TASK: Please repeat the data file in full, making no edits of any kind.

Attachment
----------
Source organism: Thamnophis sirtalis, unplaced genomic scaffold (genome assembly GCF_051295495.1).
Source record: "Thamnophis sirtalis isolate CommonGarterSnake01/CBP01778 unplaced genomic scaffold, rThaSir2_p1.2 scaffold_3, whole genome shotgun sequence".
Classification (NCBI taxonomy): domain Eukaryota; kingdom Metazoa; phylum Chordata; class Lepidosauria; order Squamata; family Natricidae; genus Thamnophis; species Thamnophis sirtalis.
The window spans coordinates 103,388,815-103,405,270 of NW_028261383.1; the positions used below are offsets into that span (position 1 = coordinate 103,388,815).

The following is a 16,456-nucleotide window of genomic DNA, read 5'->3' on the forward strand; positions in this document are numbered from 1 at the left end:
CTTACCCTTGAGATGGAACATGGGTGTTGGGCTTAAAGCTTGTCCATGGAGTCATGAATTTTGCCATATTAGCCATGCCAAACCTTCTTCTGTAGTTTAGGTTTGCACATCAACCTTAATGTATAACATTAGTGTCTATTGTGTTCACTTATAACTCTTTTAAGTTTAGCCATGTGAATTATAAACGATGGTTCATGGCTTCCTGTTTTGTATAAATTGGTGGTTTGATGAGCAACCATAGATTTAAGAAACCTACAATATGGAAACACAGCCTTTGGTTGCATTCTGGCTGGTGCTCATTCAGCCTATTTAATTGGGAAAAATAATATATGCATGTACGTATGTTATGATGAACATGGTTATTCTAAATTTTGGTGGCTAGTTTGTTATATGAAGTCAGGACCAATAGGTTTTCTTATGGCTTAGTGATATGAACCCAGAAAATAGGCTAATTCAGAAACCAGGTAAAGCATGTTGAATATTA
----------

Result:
Source organism: Thamnophis sirtalis, unplaced genomic scaffold (genome assembly GCF_051295495.1).
Source record: "Thamnophis sirtalis isolate CommonGarterSnake01/CBP01778 unplaced genomic scaffold, rThaSir2_p1.2 scaffold_3, whole genome shotgun sequence".
Classification (NCBI taxonomy): domain Eukaryota; kingdom Metazoa; phylum Chordata; class Lepidosauria; order Squamata; family Natricidae; genus Thamnophis; species Thamnophis sirtalis.
The window spans coordinates 103,388,815-103,405,270 of NW_028261383.1; the positions used below are offsets into that span (position 1 = coordinate 103,388,815).

The following is a 16,456-nucleotide window of genomic DNA, read 5'->3' on the forward strand; positions in this document are numbered from 1 at the left end:
CTTACCCTTGAGATGGAACATGGGTGTTGGGCTTAAAGCTTGTCCATGGAGTCATGAATTTTGCCATATTAGCCATGCCAAACCTTCTTCTGTAGTTTAGGTTTGCACATCAACCTTAATGTATAACATTAGTGTCTATTGTGTTCACTTATAACTCTTTTAAGTTTAGCCATGTGAATTATAAACGATGGTTCATGGCTTCCTGTTTTGTATAAATTGGTGGTTTGATGAGCAACCATAGATTTAAGAAACCTACAATATGGAAACACAGCCTTTGGTTGCATTCTGGCTGGTGCTCATTCAGCCTATTTAATTGGGAAAAATAATATATGCATGTACGTATGTTATGATGAACATGGTTATTCTAAATTTTGGTGGCTAGTTTGTTATATGAAGTCAGGACCAATAGGTTTTCTTATGGCTTAGTGATATGAACCCAGAAAATAGGCTAATTCAGAAACCAGGTAAAGCATGTTGAATATTA